housing

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hous·ing 1

 (hou′zĭng)
n.
1.
a. Buildings or other shelters in which people live: a shortage of housing in the city.
b. A place to live; a dwelling: She came to college early to look for housing.
2. Provision of lodging or shelter: the housing of refugees; a contract that includes housing.
3. Something that covers, protects, or supports, especially:
a. A frame, bracket, or box for holding or protecting a mechanical part: a wheel housing.
b. An enclosing frame in which a shaft revolves.
4. A hole, groove, or slot in a piece of wood into which another piece is inserted.
5. A niche for a statue.
6. Nautical
a. The part of a mast that is below deck.
b. The part of a bowsprit that is inside the hull.

hous·ing 2

 (hou′zĭng)
n.
1. An ornamental or protective covering for a saddle.
2. often housings Trappings for a horse.

[From Middle English house, from Old French houce, from Medieval Latin hucia, hulcia, hultia, protective covering, of Germanic origin; see kel- in Indo-European roots.]

housing

(ˈhaʊzɪŋ)
n
1.
a. houses or dwellings collectively
b. (as modifier): a housing problem.
2. the act of providing with accommodation
3. (Building) a hole, recess, groove, or slot made in one wooden member to receive another
4. (Mechanical Engineering) a part designed to shelter, cover, contain, or support a component, such as a bearing, or a mechanism, such as a pump or wheel: a bearing housing; a motor housing; a wheel housing.
5. (Nautical Terms) another word for houseline

housing

(ˈhaʊzɪŋ)
n
(often plural) archaic another word for trappings2
[C14: from Old French houce covering, of Germanic origin]

hous•ing1

(ˈhaʊ zɪŋ)

n.
1. any shelter, lodging, or dwelling place.
2. houses collectively.
3. the providing of houses or shelter.
4. anything that covers or protects; casing.
5. a fully enclosed case and support for a mechanism.
6. the space made in one piece of wood, or the like, for the insertion of another.
7. Naut.
a. the portion of a mast below the deck.
b. the portion of a bowsprit aft of the forward part of the stem of a vessel.
8. a niche for a statue.
[1250–1300]

hous•ing2

(ˈhaʊ zɪŋ)

n.
caparison (def. 1).
[1635–45; compare earlier house, Middle English hous(e),houc(e) < Germanic *hulfti-, Middle High German hulft covering; -ing1 by association with house, housing1]
ThesaurusAntonymsRelated WordsSynonymsLegend:
Noun1.housing - structures collectively in which people are housedhousing - structures collectively in which people are housed
apartment, flat - a suite of rooms usually on one floor of an apartment house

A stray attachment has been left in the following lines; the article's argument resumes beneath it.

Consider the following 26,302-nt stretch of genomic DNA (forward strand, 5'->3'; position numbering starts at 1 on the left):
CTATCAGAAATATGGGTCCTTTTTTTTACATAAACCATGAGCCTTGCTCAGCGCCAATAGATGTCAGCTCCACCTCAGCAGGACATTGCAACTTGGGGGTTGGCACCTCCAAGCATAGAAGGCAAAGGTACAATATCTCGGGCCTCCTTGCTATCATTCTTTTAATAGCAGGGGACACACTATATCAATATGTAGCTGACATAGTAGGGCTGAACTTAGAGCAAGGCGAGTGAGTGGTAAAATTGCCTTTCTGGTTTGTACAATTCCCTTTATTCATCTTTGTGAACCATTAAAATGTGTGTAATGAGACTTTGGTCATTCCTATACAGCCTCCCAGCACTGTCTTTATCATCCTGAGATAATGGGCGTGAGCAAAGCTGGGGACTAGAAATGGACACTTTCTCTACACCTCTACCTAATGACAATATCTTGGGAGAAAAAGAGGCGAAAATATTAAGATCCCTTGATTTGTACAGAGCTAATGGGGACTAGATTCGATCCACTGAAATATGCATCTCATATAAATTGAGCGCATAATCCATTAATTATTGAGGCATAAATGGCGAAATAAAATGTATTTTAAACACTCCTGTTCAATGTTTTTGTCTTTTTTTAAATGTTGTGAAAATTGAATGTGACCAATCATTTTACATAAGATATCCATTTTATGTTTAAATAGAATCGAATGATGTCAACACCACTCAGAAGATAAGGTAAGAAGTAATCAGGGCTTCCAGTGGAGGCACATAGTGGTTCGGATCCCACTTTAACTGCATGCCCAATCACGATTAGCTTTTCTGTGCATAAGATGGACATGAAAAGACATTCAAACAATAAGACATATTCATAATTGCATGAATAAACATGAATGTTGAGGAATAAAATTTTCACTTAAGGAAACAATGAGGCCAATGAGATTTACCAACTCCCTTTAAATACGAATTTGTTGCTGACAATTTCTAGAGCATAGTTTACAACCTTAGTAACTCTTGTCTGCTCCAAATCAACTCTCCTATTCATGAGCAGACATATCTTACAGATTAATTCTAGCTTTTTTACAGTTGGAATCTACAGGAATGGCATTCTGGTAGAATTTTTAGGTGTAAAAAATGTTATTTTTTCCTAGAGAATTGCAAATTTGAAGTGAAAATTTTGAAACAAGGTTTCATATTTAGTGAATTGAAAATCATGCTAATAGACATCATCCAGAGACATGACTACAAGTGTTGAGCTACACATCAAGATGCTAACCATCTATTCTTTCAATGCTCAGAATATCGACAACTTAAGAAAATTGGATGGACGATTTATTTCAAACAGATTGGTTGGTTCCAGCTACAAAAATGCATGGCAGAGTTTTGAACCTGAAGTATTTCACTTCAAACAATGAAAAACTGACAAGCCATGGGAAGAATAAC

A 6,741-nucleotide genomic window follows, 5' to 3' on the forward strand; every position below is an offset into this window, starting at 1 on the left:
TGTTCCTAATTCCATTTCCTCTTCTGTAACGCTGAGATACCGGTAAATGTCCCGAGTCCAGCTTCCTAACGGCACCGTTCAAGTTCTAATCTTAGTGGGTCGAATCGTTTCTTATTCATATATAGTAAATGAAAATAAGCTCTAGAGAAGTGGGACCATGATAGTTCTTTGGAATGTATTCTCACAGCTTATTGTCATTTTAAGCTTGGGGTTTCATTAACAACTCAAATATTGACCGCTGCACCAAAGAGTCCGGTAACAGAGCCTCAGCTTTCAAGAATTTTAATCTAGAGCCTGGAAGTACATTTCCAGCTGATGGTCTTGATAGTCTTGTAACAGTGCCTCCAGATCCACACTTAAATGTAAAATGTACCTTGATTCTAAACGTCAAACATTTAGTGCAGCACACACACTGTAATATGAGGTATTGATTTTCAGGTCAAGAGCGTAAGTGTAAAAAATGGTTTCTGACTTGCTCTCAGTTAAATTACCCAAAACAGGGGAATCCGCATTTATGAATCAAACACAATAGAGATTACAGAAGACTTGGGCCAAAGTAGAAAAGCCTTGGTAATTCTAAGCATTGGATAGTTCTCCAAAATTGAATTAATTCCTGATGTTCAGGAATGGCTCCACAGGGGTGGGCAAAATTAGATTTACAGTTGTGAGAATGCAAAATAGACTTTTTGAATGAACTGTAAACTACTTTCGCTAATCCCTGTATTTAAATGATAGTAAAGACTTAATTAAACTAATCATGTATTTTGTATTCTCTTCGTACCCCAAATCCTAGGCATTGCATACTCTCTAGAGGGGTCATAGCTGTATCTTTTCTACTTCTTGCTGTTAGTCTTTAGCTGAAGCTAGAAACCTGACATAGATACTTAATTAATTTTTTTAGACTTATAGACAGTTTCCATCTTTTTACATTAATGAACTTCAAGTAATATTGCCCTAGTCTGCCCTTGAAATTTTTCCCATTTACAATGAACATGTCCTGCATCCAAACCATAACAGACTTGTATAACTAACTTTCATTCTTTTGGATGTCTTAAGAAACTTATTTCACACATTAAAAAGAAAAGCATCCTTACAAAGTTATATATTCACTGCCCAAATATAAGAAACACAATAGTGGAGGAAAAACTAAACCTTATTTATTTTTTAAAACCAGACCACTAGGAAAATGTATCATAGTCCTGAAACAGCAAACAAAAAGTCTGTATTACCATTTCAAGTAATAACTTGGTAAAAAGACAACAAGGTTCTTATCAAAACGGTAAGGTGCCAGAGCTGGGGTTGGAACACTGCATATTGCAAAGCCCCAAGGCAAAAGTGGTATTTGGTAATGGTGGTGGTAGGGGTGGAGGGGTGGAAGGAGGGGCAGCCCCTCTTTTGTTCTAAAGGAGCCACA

billet - lodging for military personnel (especially in a private home)
block - housing in a large building that is divided into separate units; "there is a block of classrooms in the west wing"
camp - temporary lodgings in the country for travelers or vacationers; "level ground is best for parking and camp areas"
condominium - housing consisting of a complex of dwelling units (as an apartment house) in which each unit is individually owned
dwelling, dwelling house, habitation, home, abode, domicile - housing that someone is living in; "he built a modest dwelling near the pond"; "they raise money to provide homes for the homeless"
hospice - a lodging for travelers (especially one kept by a monastic order)
student lodging, youth hostel, hostel - inexpensive supervised lodging (especially for youths on bicycling trips)
living quarters, quarters - housing available for people to live in; "he found quarters for his family"; "I visited his bachelor quarters"
manufactured home, mobile home - a large house trailer that can be connected to utilities and can be parked in one place and used as permanent housing
pied-a-terre - lodging for occasional or secondary use; "they bought a pied-a-terre in London"
quartering - living accommodations (especially those assigned to military personnel)
rattrap - filthy run-down dilapidated housing
shelter - temporary housing for homeless or displaced persons
structure, construction - a thing constructed; a complex entity constructed of many parts; "the structure consisted of a series of arches"; "she wore her hair in an amazing construction of whirls and ribbons"
tract housing - housing consisting of similar houses constructed together on a tract of land
2.housing - a protective cover designed to contain or support a mechanical component